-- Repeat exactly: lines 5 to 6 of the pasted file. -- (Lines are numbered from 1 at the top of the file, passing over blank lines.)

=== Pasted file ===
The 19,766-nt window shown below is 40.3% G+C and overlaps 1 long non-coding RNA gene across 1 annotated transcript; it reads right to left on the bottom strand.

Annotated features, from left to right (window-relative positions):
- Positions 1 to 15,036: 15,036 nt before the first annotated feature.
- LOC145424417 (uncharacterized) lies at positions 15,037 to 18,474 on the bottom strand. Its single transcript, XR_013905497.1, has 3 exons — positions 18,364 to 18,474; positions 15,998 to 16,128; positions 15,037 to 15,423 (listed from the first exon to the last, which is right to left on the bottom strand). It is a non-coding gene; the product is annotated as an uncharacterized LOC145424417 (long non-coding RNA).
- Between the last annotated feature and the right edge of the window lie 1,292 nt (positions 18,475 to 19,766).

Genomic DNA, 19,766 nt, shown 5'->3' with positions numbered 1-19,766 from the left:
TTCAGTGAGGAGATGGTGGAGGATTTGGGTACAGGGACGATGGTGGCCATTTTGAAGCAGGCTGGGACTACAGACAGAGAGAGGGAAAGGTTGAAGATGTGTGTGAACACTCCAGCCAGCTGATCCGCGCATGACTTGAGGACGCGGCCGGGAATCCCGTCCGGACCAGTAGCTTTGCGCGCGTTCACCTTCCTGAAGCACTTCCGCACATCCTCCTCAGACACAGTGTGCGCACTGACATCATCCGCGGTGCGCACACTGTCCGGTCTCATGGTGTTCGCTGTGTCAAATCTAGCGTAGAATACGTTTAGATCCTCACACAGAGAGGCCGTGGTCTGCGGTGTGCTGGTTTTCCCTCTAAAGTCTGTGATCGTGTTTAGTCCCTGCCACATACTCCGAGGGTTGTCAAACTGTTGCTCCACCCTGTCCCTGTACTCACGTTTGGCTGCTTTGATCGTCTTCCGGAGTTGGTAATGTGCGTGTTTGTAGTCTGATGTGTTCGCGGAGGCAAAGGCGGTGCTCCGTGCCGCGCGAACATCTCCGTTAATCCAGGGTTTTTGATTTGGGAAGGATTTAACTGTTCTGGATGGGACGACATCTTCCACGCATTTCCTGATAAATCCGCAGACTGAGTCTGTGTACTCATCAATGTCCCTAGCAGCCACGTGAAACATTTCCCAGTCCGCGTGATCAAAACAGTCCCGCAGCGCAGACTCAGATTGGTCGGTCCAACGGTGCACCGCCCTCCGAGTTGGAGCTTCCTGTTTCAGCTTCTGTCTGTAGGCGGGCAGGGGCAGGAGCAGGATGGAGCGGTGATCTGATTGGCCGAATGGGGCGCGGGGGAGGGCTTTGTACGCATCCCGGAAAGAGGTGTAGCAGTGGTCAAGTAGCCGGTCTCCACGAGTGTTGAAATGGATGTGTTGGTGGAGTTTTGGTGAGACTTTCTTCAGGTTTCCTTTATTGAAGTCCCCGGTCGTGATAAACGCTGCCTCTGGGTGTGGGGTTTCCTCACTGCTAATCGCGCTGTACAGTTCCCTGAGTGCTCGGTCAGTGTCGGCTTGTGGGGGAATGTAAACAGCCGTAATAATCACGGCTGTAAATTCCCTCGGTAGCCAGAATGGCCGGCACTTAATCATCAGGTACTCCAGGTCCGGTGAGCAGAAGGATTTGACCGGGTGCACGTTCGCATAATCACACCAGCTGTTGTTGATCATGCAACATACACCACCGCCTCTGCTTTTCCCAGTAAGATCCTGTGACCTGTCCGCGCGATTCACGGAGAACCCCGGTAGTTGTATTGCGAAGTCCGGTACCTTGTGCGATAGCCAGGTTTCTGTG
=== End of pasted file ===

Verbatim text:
- Between the last annotated feature and the right edge of the window lie 1,292 nt (positions 18,475 to 19,766).

Genomic DNA, 19,766 nt, shown 5'->3' with positions numbered 1-19,766 from the left: